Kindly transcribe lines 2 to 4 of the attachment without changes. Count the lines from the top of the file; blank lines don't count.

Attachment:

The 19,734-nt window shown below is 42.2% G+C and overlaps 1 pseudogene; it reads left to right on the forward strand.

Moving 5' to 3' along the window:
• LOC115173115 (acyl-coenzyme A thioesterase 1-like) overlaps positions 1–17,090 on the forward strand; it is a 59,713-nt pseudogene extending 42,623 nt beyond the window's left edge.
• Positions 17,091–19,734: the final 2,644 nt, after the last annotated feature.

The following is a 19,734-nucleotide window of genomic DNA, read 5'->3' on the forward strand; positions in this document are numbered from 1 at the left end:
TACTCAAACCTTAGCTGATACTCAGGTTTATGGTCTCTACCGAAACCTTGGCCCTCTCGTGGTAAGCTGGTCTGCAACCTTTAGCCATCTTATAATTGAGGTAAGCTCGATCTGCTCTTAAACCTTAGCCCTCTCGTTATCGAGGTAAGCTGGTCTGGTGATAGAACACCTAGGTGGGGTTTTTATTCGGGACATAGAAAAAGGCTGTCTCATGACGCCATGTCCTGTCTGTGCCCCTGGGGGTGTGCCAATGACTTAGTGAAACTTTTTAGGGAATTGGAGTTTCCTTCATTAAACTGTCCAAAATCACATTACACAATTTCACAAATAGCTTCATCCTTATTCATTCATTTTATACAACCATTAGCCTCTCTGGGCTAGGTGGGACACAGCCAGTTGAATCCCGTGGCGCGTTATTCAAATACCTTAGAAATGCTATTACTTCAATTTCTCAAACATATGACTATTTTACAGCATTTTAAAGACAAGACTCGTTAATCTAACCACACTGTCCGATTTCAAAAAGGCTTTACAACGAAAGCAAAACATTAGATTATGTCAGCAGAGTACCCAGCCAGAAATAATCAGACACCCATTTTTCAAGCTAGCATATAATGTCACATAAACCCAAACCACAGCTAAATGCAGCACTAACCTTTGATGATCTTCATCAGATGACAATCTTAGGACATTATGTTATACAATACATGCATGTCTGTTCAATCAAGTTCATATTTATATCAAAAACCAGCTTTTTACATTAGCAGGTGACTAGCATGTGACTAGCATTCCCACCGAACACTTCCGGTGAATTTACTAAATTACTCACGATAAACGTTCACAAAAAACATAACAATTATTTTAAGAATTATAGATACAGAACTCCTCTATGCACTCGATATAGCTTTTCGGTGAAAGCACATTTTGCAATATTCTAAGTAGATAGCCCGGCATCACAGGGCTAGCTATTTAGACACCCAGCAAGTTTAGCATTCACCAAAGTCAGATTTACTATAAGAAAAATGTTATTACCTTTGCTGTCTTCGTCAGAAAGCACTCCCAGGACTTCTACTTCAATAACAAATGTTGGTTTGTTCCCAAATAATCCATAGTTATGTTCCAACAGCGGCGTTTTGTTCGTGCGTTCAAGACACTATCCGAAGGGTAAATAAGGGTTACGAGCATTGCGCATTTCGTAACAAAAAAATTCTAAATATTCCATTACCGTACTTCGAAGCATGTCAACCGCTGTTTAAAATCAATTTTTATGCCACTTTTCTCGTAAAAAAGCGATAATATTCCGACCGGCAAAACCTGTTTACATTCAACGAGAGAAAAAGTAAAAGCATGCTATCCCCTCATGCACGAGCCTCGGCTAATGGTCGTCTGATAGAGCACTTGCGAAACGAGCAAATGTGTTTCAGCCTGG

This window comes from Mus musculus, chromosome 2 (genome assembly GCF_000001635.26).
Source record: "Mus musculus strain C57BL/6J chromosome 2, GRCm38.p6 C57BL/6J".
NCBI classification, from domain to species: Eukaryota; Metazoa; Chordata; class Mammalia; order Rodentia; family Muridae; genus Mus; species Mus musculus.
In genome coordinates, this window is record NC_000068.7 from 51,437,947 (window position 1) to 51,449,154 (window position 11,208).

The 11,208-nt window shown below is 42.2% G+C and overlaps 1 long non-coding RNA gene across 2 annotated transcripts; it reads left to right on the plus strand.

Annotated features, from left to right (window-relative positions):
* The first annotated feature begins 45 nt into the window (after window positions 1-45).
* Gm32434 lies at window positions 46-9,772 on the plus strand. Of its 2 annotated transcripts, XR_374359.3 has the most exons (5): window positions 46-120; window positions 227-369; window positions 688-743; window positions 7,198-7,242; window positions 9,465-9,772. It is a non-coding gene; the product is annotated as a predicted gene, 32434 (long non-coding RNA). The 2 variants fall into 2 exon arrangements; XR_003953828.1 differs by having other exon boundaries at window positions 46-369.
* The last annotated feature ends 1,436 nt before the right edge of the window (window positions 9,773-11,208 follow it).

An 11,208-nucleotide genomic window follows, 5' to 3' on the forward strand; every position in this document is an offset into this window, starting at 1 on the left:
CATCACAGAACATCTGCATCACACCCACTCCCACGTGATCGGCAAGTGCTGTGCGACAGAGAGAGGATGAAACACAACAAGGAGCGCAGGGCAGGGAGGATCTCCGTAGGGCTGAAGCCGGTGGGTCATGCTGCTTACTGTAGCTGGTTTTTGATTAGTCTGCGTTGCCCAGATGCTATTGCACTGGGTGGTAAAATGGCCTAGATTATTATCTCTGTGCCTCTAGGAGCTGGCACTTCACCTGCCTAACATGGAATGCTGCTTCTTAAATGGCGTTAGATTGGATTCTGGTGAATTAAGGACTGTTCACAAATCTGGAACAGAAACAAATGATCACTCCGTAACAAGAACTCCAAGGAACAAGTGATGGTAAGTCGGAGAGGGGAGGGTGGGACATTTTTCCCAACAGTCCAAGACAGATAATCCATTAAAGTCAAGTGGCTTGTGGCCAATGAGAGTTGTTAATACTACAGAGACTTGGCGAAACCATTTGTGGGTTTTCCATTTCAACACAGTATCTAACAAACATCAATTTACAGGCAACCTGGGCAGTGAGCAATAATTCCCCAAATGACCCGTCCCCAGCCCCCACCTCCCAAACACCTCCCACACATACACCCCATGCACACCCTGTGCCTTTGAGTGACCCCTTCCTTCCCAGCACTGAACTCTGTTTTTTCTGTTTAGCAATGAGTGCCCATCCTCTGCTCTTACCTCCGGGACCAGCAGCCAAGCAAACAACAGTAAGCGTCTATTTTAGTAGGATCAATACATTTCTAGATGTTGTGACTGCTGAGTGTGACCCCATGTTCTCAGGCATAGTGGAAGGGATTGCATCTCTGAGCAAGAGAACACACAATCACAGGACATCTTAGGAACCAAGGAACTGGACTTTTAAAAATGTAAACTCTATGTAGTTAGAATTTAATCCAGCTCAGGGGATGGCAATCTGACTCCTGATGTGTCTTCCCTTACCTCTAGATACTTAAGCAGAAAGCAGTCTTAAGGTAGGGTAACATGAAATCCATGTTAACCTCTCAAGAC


Moving 5' to 3' along the window:
• LOC115173115 (acyl-coenzyme A thioesterase 1-like) overlaps positions 1–17,090 on the forward strand; it is a 59,713-nt pseudogene extending 42,623 nt beyond the window's left edge.
• Positions 17,091–19,734: the final 2,644 nt, after the last annotated feature.